The Health Insurance Portability and Accountability Act of 1996 includes the Privacy Rule, which guarantees patients the right to inspect, review, and receive a copy of the medical records that are held by their healthcare provider.
By law, these records cannot be denied to you in cases in which you are unable to pay for the services you received. If your doctor fails to provide requested documents in a timely or complete manner, you may have a valid claim to medical malpractice.
Right to privacy
Also laid out in the Privacy Rule, patient’s rights to privacy stipulate who can access medical records and when and work to protect your private information.
According to the Privacy Rule, only you or your representative (in the case of minors, a parent, for example) has the right to access these records. In addition, your doctor or healthcare provider can only forward your records to other providers with your written consent.
The Michigan Patient’s Bill of Rights
Michigan malpractice law is particularly complex as outlined by the Michigan Patient’s Bill of Rights According to the bill, all patients that are Michigan residents are entitled to various pieces of information in writing from their health insurance provider, including:
- A comprehensive cost-of-service estimate prior to treatment
- What is covered by your medical insurance
- Procedures concerning out-of-state-treatment
Michigan residents are guaranteed coverage in cases of emergency medical treatment. However, Michigan residents are also subject to a particularly complicated set of statute of limitations laws. For example, Michigan law requires that the victim files their complaint within two years of the services rendered. However, this is then further limited to a mere six months after the injury or negligent act was discovered by the victim.
A statute of limitations can also be extended if the victim in question is a minor, a veteran of the U.S. military, or mentally disabled.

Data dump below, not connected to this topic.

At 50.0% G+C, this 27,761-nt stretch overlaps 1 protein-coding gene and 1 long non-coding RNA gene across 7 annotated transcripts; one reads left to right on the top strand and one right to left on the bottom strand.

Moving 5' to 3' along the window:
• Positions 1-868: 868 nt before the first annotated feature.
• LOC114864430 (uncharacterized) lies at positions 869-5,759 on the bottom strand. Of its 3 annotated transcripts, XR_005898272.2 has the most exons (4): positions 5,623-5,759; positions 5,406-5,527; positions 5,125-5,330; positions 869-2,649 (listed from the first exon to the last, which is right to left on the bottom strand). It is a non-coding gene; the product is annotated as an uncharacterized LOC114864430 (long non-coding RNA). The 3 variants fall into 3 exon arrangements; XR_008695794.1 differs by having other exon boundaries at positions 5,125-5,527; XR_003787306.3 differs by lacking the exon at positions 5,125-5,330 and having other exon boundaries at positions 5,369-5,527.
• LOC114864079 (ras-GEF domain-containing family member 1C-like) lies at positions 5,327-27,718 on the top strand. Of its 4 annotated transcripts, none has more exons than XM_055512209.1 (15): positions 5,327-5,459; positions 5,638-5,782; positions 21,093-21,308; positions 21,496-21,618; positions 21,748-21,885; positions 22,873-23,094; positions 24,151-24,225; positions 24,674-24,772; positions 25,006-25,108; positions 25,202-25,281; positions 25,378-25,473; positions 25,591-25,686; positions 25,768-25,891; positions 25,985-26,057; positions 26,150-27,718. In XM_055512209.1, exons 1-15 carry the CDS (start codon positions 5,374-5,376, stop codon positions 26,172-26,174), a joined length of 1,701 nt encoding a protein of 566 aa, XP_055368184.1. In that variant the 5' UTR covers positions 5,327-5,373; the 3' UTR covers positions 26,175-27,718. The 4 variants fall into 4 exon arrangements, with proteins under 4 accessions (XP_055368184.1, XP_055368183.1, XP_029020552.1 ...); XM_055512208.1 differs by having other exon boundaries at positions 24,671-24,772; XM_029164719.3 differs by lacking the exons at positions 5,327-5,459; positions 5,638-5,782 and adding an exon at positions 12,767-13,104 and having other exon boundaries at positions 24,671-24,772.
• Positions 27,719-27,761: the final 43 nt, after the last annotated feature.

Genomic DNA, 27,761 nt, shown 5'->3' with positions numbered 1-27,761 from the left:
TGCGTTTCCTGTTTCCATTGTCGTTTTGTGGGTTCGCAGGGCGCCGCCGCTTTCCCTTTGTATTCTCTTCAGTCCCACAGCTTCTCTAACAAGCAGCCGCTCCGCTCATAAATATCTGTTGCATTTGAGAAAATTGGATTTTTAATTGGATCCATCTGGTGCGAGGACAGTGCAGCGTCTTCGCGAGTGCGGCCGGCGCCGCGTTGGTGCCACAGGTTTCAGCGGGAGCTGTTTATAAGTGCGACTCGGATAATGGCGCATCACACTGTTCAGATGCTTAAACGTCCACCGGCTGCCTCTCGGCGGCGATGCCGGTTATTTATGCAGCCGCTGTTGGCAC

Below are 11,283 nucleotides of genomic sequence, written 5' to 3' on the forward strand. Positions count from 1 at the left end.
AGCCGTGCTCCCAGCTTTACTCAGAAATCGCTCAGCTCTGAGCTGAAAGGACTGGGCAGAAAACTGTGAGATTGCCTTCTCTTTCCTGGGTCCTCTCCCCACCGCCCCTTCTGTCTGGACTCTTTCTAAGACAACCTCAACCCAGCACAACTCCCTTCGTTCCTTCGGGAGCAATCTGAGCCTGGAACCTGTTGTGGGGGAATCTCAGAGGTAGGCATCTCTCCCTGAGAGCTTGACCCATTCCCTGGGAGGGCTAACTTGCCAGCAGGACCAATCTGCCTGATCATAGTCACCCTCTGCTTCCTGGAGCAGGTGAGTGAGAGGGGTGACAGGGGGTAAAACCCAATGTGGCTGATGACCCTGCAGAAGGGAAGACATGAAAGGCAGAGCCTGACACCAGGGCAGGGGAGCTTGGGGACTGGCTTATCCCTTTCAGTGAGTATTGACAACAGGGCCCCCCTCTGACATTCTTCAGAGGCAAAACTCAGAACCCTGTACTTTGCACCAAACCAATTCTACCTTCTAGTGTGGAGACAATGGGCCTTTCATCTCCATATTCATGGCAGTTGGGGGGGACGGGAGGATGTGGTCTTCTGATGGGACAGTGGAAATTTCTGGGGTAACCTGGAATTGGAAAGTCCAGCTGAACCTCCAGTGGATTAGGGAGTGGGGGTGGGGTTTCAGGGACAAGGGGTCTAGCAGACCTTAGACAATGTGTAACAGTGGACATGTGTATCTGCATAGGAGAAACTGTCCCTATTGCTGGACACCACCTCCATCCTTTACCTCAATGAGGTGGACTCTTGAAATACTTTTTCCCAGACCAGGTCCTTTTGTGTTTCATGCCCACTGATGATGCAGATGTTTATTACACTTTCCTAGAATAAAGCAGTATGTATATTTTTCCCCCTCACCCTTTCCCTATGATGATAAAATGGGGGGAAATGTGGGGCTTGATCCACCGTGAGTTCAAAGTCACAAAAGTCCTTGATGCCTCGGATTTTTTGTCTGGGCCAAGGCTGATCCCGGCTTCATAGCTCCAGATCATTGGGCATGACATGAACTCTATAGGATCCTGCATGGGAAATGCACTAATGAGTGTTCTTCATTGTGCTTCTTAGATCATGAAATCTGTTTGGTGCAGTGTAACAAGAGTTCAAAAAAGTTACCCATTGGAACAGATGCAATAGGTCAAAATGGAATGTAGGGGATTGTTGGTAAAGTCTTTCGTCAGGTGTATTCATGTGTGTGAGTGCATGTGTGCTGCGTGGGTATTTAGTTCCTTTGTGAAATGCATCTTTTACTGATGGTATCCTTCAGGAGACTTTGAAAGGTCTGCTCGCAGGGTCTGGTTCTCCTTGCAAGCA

Your personal injury attorney in Michigan can help you understand the limitations and expectations set forth by the Michigan State Health Department in claiming your medical malpractice lawsuit.
Patient Bill of Rights by Facility
In addition to federal and state rights, various healthcare facilities and hospitals enforce their own set of patient’s rights and codes of ethical medical practice.
While many of the bills that are practiced at medical facilities will undoubtedly adhere to state and federal laws, they typically function more like non-binding declarations than laws.
That is to say; they include rules or codes of conduct that are taken on by the staff of a hospital as a means of guaranteeing a certain standard of care to their patients rather than promising rights before the law.
For example, a hospital’s Bill of Patient’s Rights may include ambiguous statements, such as a healthcare provider’s commitment to helping a patient “maintain confidence in the U.S. healthcare system.” When scrutinized more closely, it is easy to see that such claims equate to simple formalities, as losing your faith in the healthcare system does not necessarily equate to an actionable offense.
Any claim you make is subject to arbitration, mediation, and litigation. It is your medical attorney’s job to collect the reelvant facts and administer the applicable law to help you prove the harm you incurred was the direct result of your doctor’s negligence.
If you or a loved one are a victim of medical malpractice please call Cochran, Kroll & Associates P.C. law firm to schedule your complimentary and no obligation free consultation at 1-866-MICH LAW (1-866-308-6261). No fee is charged unless a recovery is made.
Disclaimer : The information provided is general and not for legal advice. The blogs are not intended to provide legal counsel and no attorney-client relationship is created nor intended.